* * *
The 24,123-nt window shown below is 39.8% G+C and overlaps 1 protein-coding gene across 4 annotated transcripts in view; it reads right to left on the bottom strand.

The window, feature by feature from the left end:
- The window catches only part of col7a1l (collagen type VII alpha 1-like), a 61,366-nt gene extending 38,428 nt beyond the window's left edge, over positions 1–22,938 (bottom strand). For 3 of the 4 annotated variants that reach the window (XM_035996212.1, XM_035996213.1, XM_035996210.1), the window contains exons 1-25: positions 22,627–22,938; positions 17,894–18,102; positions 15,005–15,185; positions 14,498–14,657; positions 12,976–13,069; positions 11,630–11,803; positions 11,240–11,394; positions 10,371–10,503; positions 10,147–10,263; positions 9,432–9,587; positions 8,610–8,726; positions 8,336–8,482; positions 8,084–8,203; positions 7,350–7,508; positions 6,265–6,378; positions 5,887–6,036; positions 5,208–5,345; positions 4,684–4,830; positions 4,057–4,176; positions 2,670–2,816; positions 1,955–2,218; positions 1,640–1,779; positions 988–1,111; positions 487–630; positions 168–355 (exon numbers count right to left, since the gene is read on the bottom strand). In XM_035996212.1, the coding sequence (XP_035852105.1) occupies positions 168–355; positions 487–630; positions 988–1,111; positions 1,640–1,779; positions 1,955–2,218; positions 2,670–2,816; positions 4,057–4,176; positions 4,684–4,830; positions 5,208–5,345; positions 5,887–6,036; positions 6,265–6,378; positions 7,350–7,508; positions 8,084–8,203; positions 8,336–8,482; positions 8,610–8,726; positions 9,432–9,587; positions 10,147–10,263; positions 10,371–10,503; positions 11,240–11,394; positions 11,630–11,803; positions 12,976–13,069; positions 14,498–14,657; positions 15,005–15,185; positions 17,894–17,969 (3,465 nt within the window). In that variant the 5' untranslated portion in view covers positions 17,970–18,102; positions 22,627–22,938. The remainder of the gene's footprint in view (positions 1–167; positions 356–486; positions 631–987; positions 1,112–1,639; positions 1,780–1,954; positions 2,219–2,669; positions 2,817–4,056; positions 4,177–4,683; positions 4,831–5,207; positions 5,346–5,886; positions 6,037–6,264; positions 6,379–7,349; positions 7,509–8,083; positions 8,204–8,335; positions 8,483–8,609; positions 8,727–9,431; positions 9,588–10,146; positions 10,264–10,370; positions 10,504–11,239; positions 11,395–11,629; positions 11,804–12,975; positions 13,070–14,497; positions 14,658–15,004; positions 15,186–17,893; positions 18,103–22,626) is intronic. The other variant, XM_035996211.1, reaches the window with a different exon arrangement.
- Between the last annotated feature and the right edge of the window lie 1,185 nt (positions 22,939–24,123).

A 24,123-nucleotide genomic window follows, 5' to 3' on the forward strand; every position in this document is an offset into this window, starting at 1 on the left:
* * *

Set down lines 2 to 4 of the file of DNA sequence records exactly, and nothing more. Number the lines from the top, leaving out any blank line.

The window, feature by feature from the left end:
- The window catches only part of col7a1l (collagen type VII alpha 1-like), a 61,366-nt gene extending 38,428 nt beyond the window's left edge, over positions 1–22,938 (bottom strand). For 3 of the 4 annotated variants that reach the window (XM_035996212.1, XM_035996213.1, XM_035996210.1), the window contains exons 1-25: positions 22,627–22,938; positions 17,894–18,102; positions 15,005–15,185; positions 14,498–14,657; positions 12,976–13,069; positions 11,630–11,803; positions 11,240–11,394; positions 10,371–10,503; positions 10,147–10,263; positions 9,432–9,587; positions 8,610–8,726; positions 8,336–8,482; positions 8,084–8,203; positions 7,350–7,508; positions 6,265–6,378; positions 5,887–6,036; positions 5,208–5,345; positions 4,684–4,830; positions 4,057–4,176; positions 2,670–2,816; positions 1,955–2,218; positions 1,640–1,779; positions 988–1,111; positions 487–630; positions 168–355 (exon numbers count right to left, since the gene is read on the bottom strand). In XM_035996212.1, the coding sequence (XP_035852105.1) occupies positions 168–355; positions 487–630; positions 988–1,111; positions 1,640–1,779; positions 1,955–2,218; positions 2,670–2,816; positions 4,057–4,176; positions 4,684–4,830; positions 5,208–5,345; positions 5,887–6,036; positions 6,265–6,378; positions 7,350–7,508; positions 8,084–8,203; positions 8,336–8,482; positions 8,610–8,726; positions 9,432–9,587; positions 10,147–10,263; positions 10,371–10,503; positions 11,240–11,394; positions 11,630–11,803; positions 12,976–13,069; positions 14,498–14,657; positions 15,005–15,185; positions 17,894–17,969 (3,465 nt within the window). In that variant the 5' untranslated portion in view covers positions 17,970–18,102; positions 22,627–22,938. The remainder of the gene's footprint in view (positions 1–167; positions 356–486; positions 631–987; positions 1,112–1,639; positions 1,780–1,954; positions 2,219–2,669; positions 2,817–4,056; positions 4,177–4,683; positions 4,831–5,207; positions 5,346–5,886; positions 6,037–6,264; positions 6,379–7,349; positions 7,509–8,083; positions 8,204–8,335; positions 8,483–8,609; positions 8,727–9,431; positions 9,588–10,146; positions 10,264–10,370; positions 10,504–11,239; positions 11,395–11,629; positions 11,804–12,975; positions 13,070–14,497; positions 14,658–15,004; positions 15,186–17,893; positions 18,103–22,626) is intronic. The other variant, XM_035996211.1, reaches the window with a different exon arrangement.
- Between the last annotated feature and the right edge of the window lie 1,185 nt (positions 22,939–24,123).